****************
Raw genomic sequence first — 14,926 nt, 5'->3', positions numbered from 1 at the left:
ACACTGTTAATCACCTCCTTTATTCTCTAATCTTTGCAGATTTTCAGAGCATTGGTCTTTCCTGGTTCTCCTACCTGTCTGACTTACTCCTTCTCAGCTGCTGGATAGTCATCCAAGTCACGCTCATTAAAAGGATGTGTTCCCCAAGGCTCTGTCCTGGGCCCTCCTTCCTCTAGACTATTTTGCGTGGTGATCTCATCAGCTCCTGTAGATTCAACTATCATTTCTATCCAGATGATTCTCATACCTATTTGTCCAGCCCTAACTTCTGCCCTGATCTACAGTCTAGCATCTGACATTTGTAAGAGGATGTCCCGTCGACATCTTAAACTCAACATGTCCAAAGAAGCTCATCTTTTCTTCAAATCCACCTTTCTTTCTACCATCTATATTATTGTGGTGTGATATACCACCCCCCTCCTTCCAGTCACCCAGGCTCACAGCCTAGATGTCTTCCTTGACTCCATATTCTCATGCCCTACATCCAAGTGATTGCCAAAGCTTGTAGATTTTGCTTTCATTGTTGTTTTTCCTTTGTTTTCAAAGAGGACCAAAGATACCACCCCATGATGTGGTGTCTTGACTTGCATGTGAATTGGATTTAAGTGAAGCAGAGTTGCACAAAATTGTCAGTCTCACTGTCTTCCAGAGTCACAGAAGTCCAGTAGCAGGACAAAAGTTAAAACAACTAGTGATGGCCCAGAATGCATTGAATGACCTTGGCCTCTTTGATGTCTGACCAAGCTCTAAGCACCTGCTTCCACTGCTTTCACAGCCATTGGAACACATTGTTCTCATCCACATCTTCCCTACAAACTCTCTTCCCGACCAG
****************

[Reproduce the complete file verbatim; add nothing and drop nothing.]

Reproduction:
Raw genomic sequence first — 14,926 nt, 5'->3', positions numbered from 1 at the left:
ACACTGTTAATCACCTCCTTTATTCTCTAATCTTTGCAGATTTTCAGAGCATTGGTCTTTCCTGGTTCTCCTACCTGTCTGACTTACTCCTTCTCAGCTGCTGGATAGTCATCCAAGTCACGCTCATTAAAAGGATGTGTTCCCCAAGGCTCTGTCCTGGGCCCTCCTTCCTCTAGACTATTTTGCGTGGTGATCTCATCAGCTCCTGTAGATTCAACTATCATTTCTATCCAGATGATTCTCATACCTATTTGTCCAGCCCTAACTTCTGCCCTGATCTACAGTCTAGCATCTGACATTTGTAAGAGGATGTCCCGTCGACATCTTAAACTCAACATGTCCAAAGAAGCTCATCTTTTCTTCAAATCCACCTTTCTTTCTACCATCTATATTATTGTGGTGTGATATACCACCCCCCTCCTTCCAGTCACCCAGGCTCACAGCCTAGATGTCTTCCTTGACTCCATATTCTCATGCCCTACATCCAAGTGATTGCCAAAGCTTGTAGATTTTGCTTTCATTGTTGTTTTTCCTTTGTTTTCAAAGAGGACCAAAGATACCACCCCATGATGTGGTGTCTTGACTTGCATGTGAATTGGATTTAAGTGAAGCAGAGTTGCACAAAATTGTCAGTCTCACTGTCTTCCAGAGTCACAGAAGTCCAGTAGCAGGACAAAAGTTAAAACAACTAGTGATGGCCCAGAATGCATTGAATGACCTTGGCCTCTTTGATGTCTGACCAAGCTCTAAGCACCTGCTTCCACTGCTTTCACAGCCATTGGAACACATTGTTCTCATCCACATCTTCCCTACAAACTCTCTTCCCGACCAG